Autosport International 2020

I’ve been to a number of Autosport International shows over the years. From a content creators standpoint; it’s a good indication what’s popular in the motorsport industry at the moment, it’s a great opportunity to network, and there’s a good chance you’re going to see something a little unexpected.

The show is hosted by Autosport Magazine, who this year are celebrating their 70th anniversary. To commemorate the occasion there was a big stand of significant cars from the 1950s up until present day.

Starting from the most recent decade, we have the Mercedes W06 Hybrid.


Porsche’s 919 Hybrid. The petrol engine in this is V4, which is quite unusual.


I’ve not rally followed Formula E that closely over the short time it’s been about. Whenever I see it on TV it always produces fast, wheel to wheel racing. I might have to get to the London round this year, which is at the end of July.


The Brawn BGP001 from 2009. Brawn GP only competed in 2009, but they won both the constructors championship and Jensen Button won the drivers championship with them. They were swallowed by Mercedes thereafter.


The Audi R10. The first diesel to win at LeMans.


The rivalry between Subaru and Mitsubishi was intense in the 90’s rallying world! I was always a fan of the Imprezas when I was little.


Nigel Mansell’s Lola Ford Indy Car from (I believe) 1994.


Williams FW14B


The Group C era produced some stunning cars, but in my opinion the Silk Cut Jaguars are some of the best looking LeMans cars ever.


Although I agree with the ban on advertising cigarettes on race cars, the liveries produced were just iconic.


Cosworth Sierras are idolized here in Essex. They are a fantastic car though.


The Lancia Stratos.


Porsche 917 with its’ incredible Flat 12.


Gold Leaf Lotus Type 49. Stunning car and another beautiful livery.


Mk1 Cortina.


Maserati 250F.


Jaguar C-Type.


I first started going to Autosport in 2012, when drifting was really becoming a mainstream motorsport here in the UK. There were a handful of drift cars at the show this time.

Here we have James Deane’s Eurofighter BMW.


Steve ‘Baggsy’ Biagioni’s street car, sporting the ‘Crewsade’ livery. Crewsade will be a series of automotive events, from what I can tell. Baggsy was also doing drift demo’s in the Live Action Arena.


Luke’s S15 Silvia has a very striking wrap!


I don’t think I’ve seen the Driftworks R32 up close since about 2012. It’s changed significantly over the years.


David Egan’s RTR Mustang. It’s nice to see some RTR branded vehicles here in Europe.


Prodrift Academy. One of several schools in the UK dedicated to teaching the art of drifting.


Another thing that always attracts me to Autosport is the Formula 1 cars. It’s a rare opportunity to get this close to current generation Formula 1 cars. They are so incredible intricate!


There were a few BTCC cars scattered about. BTCC is another series I’ve never really covered on this blog? Would you like to see it here?


The biggest surprise for me was the amount of rally cars, both modern and historic. There were lots of interesting machines present.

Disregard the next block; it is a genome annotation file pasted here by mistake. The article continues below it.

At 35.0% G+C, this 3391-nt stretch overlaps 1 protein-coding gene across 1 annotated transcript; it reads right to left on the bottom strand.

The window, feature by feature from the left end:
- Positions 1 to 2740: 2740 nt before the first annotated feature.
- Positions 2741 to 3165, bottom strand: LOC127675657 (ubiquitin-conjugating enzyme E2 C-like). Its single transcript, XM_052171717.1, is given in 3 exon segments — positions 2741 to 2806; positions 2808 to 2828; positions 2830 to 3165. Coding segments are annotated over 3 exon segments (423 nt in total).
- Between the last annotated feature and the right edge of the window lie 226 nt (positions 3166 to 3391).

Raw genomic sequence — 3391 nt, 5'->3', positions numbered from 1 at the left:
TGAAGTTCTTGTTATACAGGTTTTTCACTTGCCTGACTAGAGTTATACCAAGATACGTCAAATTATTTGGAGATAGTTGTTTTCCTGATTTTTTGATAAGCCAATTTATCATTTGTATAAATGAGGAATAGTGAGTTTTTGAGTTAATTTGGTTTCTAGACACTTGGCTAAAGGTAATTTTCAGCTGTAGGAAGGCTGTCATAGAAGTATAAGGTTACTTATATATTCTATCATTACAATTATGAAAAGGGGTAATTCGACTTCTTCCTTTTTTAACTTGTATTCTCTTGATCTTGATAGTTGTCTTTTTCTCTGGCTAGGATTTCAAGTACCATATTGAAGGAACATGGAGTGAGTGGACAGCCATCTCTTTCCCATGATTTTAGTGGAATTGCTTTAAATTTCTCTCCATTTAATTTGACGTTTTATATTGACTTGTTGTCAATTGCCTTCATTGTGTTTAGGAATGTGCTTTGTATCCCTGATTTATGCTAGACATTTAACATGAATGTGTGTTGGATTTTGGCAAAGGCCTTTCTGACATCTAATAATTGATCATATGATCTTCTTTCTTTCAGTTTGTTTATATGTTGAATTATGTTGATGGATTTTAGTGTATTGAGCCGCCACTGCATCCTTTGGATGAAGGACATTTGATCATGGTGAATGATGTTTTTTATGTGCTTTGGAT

The mid-late 1990s were a really special time in rallying for me. I was a huge Subaru fan when I was a youth. The Impreza was my favourite but I have a lot of happy memories with the Focus on Colin McRae Rally 2.0.


Group B is probably my favourite era for rally cars now. The seires was obviously wrought with tragedy, but it made some bonkers cars. The maddest in my opinion is the 6R4 Metro. It’s such a contrast to the grocery getter production car on which it was based.


Ford started developing a Group B program using the skin of the Mk3 Escort (dubbed the RS1700T. It was an honour to see it in person). It had a number of problems though and Ford ditched the project to build dedicated rally car.


That dedicated rally car would be the RS200.


The Ferrari GTO was also supposed to race in Group B. Sadly the series was ended before the car had a chance to race.


There were loads of other cars from various eras and levels of competition dotted about the place.


The more I see modern rally and rallyX Fiestas the more I like them. They are such a far cry from the production Fiestas that we see every day here in the UK.

You can buy body kits to replicate the extended arches etc. I’d certainly like to see one on a road going Fiesta.


At the other end of the hall we have the Performance Car Show. This is a little bit closer to a more traditional car show. There were lots of super cars and SUVs:


There were also some really nicely built and presented modified cars:


The other thing that surprised me at Autosport was how many simulators there were. I didn’t get any pictures at the time because they aren’t really my thing, but they seem to be exploding in popularity. Again, I’m going to leave it to you guys, would you like to see me create content on simulators and video games? I’ve dabbled with it before so I am open to the idea!

Thanks for reading! Autosport is always an interesting show and a great way to start a new year. Thanks to everyone who came and said hi and took a sticker.

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By Richard Francis

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